During the 1787-88 ratification period, the states devised more than 30 desired amendments. Unlike some modern-day naysayers claim, Madison was not disparaging the convention of states approach to proposing amendments, he just recognized that “the present temper of America” recommended that those initial amendment proposals should come from Congress… if possible (unlike today where it is highly unlikely that meaningful, needed amendments will originate).
Madison quickly drafted 12 possible amendments. As soon as the new Congress convened, it immediately proposed Madison’s work to the states. Ten amendments were adopted, becoming known as the Bill of Rights. More than 200 years later one of the remaining two was belatedly ratified as the 27th Amendment. Read this blog HERE.
In April Dodsworth produced another very useful blog entitled “My Cheat Sheet to The Federalist Papers”. His “Cheat Sheet” is actually a book that he recommends, written by Mary E. Webster, The Federalist Papers in Modern Language Indexed for Today’s Political Issues. Read Dodsworth’s reasons why those who want to understand The Federalist Papers should read Webster’s book… HERE. To obtain a copy of Ms. Webster’s book, click HERE.
US Term Limits Drive Adds New State –
On May 17 the Missouri legislature finalized its application for a single-subject Article V convention of the states. Their application calls for a Constitutional amendment that would limit the terms of members of Congress.
Bob Berry, Western Regional Director for US Term Limits said, “Clearly 2018 was a difficult year for Article V groups. We at US Term Limits were pleased to see victories in Alabama and Missouri. Additionally, we had sizable vote margins in the Georgia House and the Arizona Senate which would have given us wins in both states, but in each case we were prevented from receiving final votes by Republicans in leadership.”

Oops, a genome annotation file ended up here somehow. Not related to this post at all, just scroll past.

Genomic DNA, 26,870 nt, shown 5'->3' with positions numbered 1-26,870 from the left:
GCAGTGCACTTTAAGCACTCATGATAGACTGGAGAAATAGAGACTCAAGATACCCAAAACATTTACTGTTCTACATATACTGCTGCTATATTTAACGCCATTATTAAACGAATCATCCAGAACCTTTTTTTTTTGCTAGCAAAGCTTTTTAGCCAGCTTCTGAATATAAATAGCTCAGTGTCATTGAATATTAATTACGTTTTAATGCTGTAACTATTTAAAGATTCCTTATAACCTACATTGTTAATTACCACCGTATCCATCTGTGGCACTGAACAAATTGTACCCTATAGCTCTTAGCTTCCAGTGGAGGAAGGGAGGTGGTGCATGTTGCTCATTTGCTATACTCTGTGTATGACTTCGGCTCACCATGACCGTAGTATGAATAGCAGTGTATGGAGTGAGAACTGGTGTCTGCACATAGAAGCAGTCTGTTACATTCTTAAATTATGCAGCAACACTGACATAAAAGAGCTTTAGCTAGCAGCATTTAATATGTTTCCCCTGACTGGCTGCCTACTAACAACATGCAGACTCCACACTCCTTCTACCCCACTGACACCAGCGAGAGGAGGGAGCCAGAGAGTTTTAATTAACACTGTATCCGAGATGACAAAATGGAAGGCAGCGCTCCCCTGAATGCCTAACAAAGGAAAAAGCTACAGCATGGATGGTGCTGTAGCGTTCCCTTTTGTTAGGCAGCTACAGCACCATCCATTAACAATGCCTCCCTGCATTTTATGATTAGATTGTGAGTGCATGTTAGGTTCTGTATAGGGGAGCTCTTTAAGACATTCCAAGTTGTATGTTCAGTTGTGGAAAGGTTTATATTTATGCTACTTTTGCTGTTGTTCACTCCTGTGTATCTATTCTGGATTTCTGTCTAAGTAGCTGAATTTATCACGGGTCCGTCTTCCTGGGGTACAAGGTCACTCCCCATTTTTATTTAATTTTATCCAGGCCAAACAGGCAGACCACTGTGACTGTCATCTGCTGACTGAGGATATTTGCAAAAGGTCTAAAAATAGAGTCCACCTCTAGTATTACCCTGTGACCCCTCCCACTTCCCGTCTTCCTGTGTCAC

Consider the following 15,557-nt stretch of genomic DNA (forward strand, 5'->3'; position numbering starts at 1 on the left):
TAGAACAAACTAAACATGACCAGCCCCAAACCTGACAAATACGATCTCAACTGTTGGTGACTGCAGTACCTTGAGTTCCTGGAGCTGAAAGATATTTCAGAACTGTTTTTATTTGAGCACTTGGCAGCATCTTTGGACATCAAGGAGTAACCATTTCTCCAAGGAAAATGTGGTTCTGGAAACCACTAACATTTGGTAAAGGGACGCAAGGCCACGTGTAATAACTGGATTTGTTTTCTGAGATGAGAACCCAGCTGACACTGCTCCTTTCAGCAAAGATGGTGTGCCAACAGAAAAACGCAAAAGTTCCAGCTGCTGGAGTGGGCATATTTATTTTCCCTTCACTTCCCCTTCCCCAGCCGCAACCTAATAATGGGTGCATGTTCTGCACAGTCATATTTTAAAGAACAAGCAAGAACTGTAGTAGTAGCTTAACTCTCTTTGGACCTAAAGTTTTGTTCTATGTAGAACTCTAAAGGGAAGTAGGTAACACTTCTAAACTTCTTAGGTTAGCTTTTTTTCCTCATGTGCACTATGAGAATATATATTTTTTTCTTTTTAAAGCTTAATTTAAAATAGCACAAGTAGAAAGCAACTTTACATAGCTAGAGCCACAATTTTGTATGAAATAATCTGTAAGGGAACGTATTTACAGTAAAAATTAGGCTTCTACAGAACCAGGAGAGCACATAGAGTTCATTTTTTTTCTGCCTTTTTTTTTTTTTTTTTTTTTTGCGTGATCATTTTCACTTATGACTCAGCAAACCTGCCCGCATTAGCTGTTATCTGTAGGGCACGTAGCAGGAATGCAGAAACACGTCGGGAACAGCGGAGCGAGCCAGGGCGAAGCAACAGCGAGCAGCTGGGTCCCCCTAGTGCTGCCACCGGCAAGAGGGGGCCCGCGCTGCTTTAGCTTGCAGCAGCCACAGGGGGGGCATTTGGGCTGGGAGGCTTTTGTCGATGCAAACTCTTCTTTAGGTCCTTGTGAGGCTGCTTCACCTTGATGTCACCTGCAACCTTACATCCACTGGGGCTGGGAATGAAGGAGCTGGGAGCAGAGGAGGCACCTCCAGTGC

The Missouri measure, SCR40, was approved in the Senate by a 24 to 6 vote, and in the House by a 109 to 25 vote. Approval was a clearly bipartisan effort. See the adopted application HERE.
Article V Activists Take New Approaches –
Opponent-generated fear and misinformation have slowed recent Article V activity across the US. That has caused some Article V activists to look at related… but different… ways to use the powers of Article V.
One example is David Biddulph. In 2010 Biddulph joined Bill Fruth to co-found the BBA Task Force. In the years since, they and their associates have built on 1970-90s efforts to get states to adopt applications for a single-subject BBA-focused Article V convention to propose amendments. They have been successful in getting 16 new state applications since their founding. In spite of Common Cause-inspired efforts which motivated four states to rescind their earlier applications, that effort now lists 28 state applications for a BBA-focused Article V convention.
While still supporting the BBA Task Force effort, Biddulph has stepped away from that group to form a new organization that he calls the “Let Us Vote for a BBA Campaign”. It is his aim to (1) Get Congress to acknowledge and count the hundreds of Article V applications it has received over the years… and to promptly call an Article V convention; and (2) Get Congress to use their second option for ratifying any resulting proposed amendments… ratifying conventions in each state. He believes that will effectively be equivalent to a referendum “of the people” on the issue of America’s out-of-control federal debt.